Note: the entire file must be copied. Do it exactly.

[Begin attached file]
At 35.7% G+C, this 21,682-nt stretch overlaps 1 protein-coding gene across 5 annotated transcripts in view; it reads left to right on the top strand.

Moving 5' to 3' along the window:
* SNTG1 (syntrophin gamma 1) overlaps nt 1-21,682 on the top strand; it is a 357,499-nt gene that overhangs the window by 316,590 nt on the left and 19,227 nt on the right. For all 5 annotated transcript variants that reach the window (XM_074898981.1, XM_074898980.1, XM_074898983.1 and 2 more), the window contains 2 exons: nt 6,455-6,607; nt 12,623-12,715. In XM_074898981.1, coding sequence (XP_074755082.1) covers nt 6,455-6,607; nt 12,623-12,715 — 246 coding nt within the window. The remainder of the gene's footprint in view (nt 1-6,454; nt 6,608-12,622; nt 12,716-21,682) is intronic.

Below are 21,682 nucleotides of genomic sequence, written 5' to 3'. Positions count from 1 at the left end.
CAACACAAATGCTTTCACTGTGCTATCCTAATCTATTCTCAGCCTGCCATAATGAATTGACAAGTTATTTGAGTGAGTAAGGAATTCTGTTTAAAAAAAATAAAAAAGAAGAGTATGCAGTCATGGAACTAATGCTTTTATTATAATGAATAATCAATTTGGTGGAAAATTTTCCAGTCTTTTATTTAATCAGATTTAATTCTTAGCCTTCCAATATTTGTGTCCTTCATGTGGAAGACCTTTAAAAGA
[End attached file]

At 35.7% G+C, this 21,682-nt stretch overlaps 1 protein-coding gene across 5 annotated transcripts in view; it reads left to right on the top strand.

Moving 5' to 3' along the window:
* SNTG1 (syntrophin gamma 1) overlaps nt 1-21,682 on the top strand; it is a 357,499-nt gene that overhangs the window by 316,590 nt on the left and 19,227 nt on the right. For all 5 annotated transcript variants that reach the window (XM_074898981.1, XM_074898980.1, XM_074898983.1 and 2 more), the window contains 2 exons: nt 6,455-6,607; nt 12,623-12,715. In XM_074898981.1, coding sequence (XP_074755082.1) covers nt 6,455-6,607; nt 12,623-12,715 — 246 coding nt within the window. The remainder of the gene's footprint in view (nt 1-6,454; nt 6,608-12,622; nt 12,716-21,682) is intronic.

Below are 21,682 nucleotides of genomic sequence, written 5' to 3'. Positions count from 1 at the left end.
CAACACAAATGCTTTCACTGTGCTATCCTAATCTATTCTCAGCCTGCCATAATGAATTGACAAGTTATTTGAGTGAGTAAGGAATTCTGTTTAAAAAAAATAAAAAAGAAGAGTATGCAGTCATGGAACTAATGCTTTTATTATAATGAATAATCAATTTGGTGGAAAATTTTCCAGTCTTTTATTTAATCAGATTTAATTCTTAGCCTTCCAATATTTGTGTCCTTCATGTGGAAGACCTTTAAAAGA